Clint, on Saturday evenings (only) from 6pm to midnight, I-105 WIOV in Pennsylvania has a show called “The Time Machine” that has a large playlist of country music from the 50’s to the mid 90’s. The show is hosted by Jeff Werner and he loves to take requests. I speak to Jeff every week and I always request something out of the norm (songs that didn’t go high on the charts). Next Saturday, if you can, take a listen to his show, you might enjoy it! You can email Jeff a request in advance. Here is his email: email@example.com
Here is the link to listen to the show on Saturdays 6pm to midnight: http://player.listenlive.co/26741
June 3, 2014 @ 10:41 am
Thanks for the tip Sir. Unfortunately I work graveyard shift, but if I can ever get a weekend off, I’ll tune in.
June 3, 2014 @ 11:02 am
WKDW am 900 out of Staunton Va – you can hear them over the internet as well as WSIG 96.9 fm out of Harrisonburg Va….
June 3, 2014 @ 10:02 am
Speaking of Sturgill…
Rolling Stone Country has a profile/interview up today.
June 3, 2014 @ 12:15 pm
I concur…not the 1st!! Down in the Ozarks of Missouri round the lake there is a station that plays classic country all the time. It’s funny last time I tuned in was a Friday morning and people were calling in with stuff for sale, items sought, services, etc…like a small town craigslist on the radio. PURE GOLD!!!! Love me them Ozarks!!!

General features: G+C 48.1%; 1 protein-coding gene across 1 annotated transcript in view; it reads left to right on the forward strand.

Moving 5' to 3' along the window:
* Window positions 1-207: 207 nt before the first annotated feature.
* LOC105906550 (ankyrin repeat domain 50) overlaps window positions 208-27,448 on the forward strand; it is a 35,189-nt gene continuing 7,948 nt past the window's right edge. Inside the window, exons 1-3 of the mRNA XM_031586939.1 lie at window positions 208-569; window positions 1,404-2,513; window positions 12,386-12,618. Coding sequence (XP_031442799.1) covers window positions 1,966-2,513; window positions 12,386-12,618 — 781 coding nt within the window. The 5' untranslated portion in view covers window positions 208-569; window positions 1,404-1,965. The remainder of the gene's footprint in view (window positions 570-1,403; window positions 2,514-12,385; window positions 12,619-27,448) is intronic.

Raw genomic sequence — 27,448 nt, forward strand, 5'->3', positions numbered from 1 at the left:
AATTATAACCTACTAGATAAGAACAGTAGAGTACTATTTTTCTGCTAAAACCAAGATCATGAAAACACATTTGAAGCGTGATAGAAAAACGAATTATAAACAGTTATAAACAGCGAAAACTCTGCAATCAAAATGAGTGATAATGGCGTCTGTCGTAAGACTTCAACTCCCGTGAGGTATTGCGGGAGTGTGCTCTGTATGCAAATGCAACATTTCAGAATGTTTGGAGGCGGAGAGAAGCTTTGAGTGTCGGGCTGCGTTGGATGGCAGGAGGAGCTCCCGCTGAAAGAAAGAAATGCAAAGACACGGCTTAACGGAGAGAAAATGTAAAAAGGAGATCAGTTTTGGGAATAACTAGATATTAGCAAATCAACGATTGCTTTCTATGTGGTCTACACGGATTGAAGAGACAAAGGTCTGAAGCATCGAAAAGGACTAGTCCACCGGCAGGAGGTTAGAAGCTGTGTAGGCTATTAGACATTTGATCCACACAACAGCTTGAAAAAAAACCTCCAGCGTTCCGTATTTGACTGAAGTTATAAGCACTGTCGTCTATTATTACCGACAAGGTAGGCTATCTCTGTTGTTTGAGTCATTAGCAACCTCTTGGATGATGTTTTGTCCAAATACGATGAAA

June 3, 2014 @ 12:20 pm
No streaming! The way it should be IMO. 🙂
June 4, 2014 @ 9:23 am
Ok. I’ve been listening to 103.9 The Hawk via their TuneIn stream from Boston for the past hour and a half or so. Thoughts:
1. The station is branded as “True Country” with a refrain of there aren’t many things in life that are true. This whole “True” bullshit is too cutesy for me, cliched, and run into the ground every chance they get. They also throw around the word genuine, which is just more heartland bullshit. Gag me, especially since the station is as far from their branding as one can get.